Bad Dreams and Broken Hearts: The Case Files of Erik Rugar by Misha Burnett

Front cover of TITLEbyAUTHORBurnett fuses the possibility of weird fiction with the solidity of crime noir to create a collection that is both a gritty detective story and a baroque urban fantasy.

Dracoheim is a human city, but abuts the Realms of Nightmare. Ancient treaties and modern laws define the appropriate uses of magic, mysticism, and migration. Mostly it works; however, when it doesn’t someone has to investigate the incomprehensible; someone like Erik Rugar, agent for the Lord Mayor’s Committee for Public Safety. This book collects seven cases of the weird but not wonderful.

Unlike many urban fantasy books dealing with magical policing, Burnett’s protagonist is not a magic user or a metaphysical James Bond laden with arcane gizmos. Instead, he is a slightly crumpled and stained cop with a badge and a gun, relying on grit and smarts. This ‘ordinary working stiff’ trope gives each story a deep sense of both crime noir and reality.

However, Burnett does not skimp on the fantastical; rather he uses this foundation of the extremely recognisable to support the doubly weird: Dracoheim is a city of hospices that legally drain the dying of their humours and craftsmen who reweave reality, ruled by bureaucracy but also by a dragon.

While the grind of police investigation and the strangeness of a city that trades with spirits might sound a harsh contrast, the mysterious artefacts, physics-defying metaphysics, and secret magical cabals echo the McGuffins, soft power, and organised criminals that the hardest of boiled detectives faced in classic noir; thus, the narrative resonates with common human experience without forgoing the fantastical. This is a world where the mean streets might actively seek to harm you, but you kick them in the teeth and get on with it.

In addition, where the presence of magic and other realms does add possibilities beyond the mundane, they are deeply integrated into the society rather than added to a pseudo-modern-Western-world. Therefore, although the commission of a crime or solution to a disaster might be both weird and unexpected, it firmly fits the in-world “technology” and human nature.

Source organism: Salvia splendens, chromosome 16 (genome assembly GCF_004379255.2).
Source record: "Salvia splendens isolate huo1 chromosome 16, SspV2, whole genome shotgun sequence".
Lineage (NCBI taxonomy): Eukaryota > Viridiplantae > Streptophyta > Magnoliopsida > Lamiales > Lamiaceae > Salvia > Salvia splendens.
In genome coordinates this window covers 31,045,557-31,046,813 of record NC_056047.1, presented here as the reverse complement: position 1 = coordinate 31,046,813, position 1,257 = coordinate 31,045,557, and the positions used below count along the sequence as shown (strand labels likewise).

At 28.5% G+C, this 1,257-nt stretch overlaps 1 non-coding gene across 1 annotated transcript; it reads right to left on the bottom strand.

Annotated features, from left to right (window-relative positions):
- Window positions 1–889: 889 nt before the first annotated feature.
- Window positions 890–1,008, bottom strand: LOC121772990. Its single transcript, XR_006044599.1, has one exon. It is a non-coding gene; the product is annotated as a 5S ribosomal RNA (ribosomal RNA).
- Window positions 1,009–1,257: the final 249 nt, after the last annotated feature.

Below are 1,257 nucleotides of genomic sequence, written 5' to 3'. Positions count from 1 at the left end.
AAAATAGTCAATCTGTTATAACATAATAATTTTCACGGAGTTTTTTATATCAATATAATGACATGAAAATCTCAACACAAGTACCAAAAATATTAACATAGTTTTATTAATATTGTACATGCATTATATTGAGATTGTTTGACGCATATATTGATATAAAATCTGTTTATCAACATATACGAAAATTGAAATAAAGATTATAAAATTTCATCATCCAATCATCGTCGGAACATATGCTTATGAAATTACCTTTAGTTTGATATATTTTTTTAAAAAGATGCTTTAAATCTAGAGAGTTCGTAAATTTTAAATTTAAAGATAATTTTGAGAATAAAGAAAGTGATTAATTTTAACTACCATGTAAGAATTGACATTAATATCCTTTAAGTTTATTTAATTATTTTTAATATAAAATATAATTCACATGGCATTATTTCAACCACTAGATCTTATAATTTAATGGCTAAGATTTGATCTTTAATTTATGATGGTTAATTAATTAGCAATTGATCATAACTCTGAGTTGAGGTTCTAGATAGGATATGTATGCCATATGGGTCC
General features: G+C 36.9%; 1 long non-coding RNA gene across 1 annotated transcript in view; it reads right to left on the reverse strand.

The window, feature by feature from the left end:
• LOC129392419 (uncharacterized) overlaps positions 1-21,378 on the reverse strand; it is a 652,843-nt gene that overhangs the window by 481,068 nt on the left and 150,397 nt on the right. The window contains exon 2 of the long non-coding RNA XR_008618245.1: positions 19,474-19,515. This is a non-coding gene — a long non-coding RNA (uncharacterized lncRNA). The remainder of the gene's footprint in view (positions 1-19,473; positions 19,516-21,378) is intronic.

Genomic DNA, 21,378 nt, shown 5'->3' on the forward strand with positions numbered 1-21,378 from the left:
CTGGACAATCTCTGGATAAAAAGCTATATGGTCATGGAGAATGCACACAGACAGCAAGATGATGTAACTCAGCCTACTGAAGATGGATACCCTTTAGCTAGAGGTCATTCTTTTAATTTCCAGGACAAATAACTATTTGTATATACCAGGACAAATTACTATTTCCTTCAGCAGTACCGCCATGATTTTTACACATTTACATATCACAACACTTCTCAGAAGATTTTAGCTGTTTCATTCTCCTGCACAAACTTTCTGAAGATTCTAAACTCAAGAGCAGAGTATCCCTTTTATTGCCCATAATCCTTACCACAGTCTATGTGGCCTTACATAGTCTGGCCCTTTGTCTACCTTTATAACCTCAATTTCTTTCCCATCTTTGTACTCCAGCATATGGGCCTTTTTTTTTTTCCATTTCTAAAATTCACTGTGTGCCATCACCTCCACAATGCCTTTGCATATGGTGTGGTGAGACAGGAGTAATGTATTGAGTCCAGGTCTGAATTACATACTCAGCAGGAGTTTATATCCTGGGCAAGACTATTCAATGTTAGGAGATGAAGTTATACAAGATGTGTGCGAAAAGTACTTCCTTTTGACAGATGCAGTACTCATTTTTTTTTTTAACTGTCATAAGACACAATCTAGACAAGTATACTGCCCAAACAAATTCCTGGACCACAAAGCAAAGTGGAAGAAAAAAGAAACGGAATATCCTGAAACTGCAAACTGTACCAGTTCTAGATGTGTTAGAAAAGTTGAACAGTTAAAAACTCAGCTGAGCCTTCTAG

This use of different yet consistent appears in the subtle as well as the major: for example, Burnett has replaced high-end casinos with tabletop wargaming clubs but retained wrestling as a sport, painting an image of a world where some drives have expressed with superficial differences but humanity is fundamentally shaped by the same calls to deviousness and brutality.

Rugar is a well-crafted protagonist. He believes in the necessity of law but is not addicted to the form of it, making him—if not an entirely virtuous or pleasant character—a sympathetic one. In addition to the challenge of fighting the reality warping with only cunning and determination, the part of him that is drawn to help people is also the part of him that leaves him open to (sometimes literally) getting suckerpunched.

Burnett’s supporting cast are equally ‘people who are in a magical world’ rather than magical people, each a plausible vision of how individual circumstance can shape character as much as weird traits. This is especially highlighted in the final story which questions what makes a person a person anyway.

Overall, I enjoyed this book immensely. I recommend it to readers seeking gritty urban fantasy or speculative detective fiction.

I purchased this book for full price and was not asked to review it. However, the author did name a minor character after me when I responded to his social media post asking whether any of his fans wanted to be mentioned. As that character’s morals are somewhat less pleasant than my own, it could be argued that the influence—if any—was negative 😉

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